Just a couple of weeks ago, its offices in Germany were raided by EU investigators, and now its CEO is up on the stand in front of the European Commission.
Intel's chief exec Paul Otellini appeared today at a closed hearing to fight charges that his company abused its dominance and used illegal rebates to suppliers to hurt a smaller competitor.
The European Commission alleges specifically that Intel has made payments to computer makers to prevent them from using chips made by its rival, AMD - something Intel denies.
Representatives from both the US Federal Trade Commission and New York attorney general's office were reported to be in attendace as both are looking at Intel for possible antitrust violations.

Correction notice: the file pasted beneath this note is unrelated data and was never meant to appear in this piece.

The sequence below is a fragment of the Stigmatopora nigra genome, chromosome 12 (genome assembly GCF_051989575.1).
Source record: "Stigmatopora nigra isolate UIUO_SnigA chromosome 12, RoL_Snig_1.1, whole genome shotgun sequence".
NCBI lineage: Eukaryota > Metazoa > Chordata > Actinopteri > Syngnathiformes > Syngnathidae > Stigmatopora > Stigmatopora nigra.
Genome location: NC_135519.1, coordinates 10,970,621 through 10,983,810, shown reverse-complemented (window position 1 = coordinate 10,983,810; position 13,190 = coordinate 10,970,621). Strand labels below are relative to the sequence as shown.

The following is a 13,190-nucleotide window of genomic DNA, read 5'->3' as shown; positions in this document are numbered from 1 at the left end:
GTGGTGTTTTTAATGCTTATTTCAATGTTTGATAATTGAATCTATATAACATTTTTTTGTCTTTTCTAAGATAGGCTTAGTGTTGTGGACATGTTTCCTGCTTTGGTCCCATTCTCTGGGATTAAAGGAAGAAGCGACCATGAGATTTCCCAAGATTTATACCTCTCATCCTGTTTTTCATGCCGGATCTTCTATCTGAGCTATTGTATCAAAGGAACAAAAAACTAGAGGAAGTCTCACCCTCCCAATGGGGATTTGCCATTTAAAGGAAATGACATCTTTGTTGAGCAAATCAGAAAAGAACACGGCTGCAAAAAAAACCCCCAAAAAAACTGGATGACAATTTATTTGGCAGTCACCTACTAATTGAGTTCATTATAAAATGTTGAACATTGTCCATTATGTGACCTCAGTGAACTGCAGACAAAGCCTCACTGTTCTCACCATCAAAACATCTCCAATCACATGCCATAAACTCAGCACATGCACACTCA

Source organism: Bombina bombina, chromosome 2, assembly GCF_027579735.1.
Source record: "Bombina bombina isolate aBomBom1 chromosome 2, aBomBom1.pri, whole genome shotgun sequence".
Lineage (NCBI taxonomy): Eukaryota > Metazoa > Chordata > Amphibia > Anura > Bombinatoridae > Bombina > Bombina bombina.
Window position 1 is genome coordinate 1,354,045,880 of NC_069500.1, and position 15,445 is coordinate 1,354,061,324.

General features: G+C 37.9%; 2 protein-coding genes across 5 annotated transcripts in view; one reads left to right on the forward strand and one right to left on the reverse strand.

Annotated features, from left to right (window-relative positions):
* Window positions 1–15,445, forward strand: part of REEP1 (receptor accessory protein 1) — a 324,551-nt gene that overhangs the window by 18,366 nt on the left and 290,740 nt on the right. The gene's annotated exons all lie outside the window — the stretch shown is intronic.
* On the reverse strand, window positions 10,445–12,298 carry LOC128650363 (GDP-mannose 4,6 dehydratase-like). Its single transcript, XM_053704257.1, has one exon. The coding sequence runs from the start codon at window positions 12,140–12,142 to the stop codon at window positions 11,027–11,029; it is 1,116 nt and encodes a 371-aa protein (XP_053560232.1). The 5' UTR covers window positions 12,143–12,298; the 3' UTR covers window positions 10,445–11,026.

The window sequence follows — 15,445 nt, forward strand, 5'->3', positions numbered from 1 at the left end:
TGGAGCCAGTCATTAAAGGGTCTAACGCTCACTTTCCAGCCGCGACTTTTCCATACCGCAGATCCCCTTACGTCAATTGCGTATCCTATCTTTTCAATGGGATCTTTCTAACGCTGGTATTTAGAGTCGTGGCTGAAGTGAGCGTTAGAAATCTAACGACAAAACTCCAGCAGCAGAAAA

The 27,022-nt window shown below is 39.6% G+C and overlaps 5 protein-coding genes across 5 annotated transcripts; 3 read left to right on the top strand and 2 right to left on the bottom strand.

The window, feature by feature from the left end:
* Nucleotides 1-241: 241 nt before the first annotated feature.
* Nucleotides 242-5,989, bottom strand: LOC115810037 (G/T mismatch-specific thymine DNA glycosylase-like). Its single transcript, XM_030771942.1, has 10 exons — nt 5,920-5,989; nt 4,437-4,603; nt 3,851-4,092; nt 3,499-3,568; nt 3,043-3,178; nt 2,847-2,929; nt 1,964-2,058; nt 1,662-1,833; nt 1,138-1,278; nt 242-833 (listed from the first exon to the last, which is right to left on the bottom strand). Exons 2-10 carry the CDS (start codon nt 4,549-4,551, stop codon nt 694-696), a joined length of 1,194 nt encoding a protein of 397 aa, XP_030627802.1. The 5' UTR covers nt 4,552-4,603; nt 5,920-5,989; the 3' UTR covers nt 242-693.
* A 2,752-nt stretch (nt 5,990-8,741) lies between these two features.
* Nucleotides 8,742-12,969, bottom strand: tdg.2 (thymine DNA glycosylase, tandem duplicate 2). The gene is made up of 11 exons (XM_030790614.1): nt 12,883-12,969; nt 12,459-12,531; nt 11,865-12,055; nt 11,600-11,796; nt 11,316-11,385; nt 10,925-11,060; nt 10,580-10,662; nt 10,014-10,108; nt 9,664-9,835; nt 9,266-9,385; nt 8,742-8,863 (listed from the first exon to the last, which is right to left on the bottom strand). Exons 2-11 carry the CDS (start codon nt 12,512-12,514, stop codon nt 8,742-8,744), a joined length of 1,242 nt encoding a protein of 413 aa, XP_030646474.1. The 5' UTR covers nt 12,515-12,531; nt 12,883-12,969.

While today, the floor was given to Intel, representatives from AMD and Hewlett Packard will be heard tomorrow.
According to Reuters, hearing officer Karen Williams will not make a decision, but will report her views to the competition commissioner Neelie Kroes.
Kroes will recommend a final decision to the full European Commission.
The Commission could then either choose to widen its case and issue new charges, or it could find Intel broke the law and order it to change its business practices; and, at that point, hit Intel with a fine.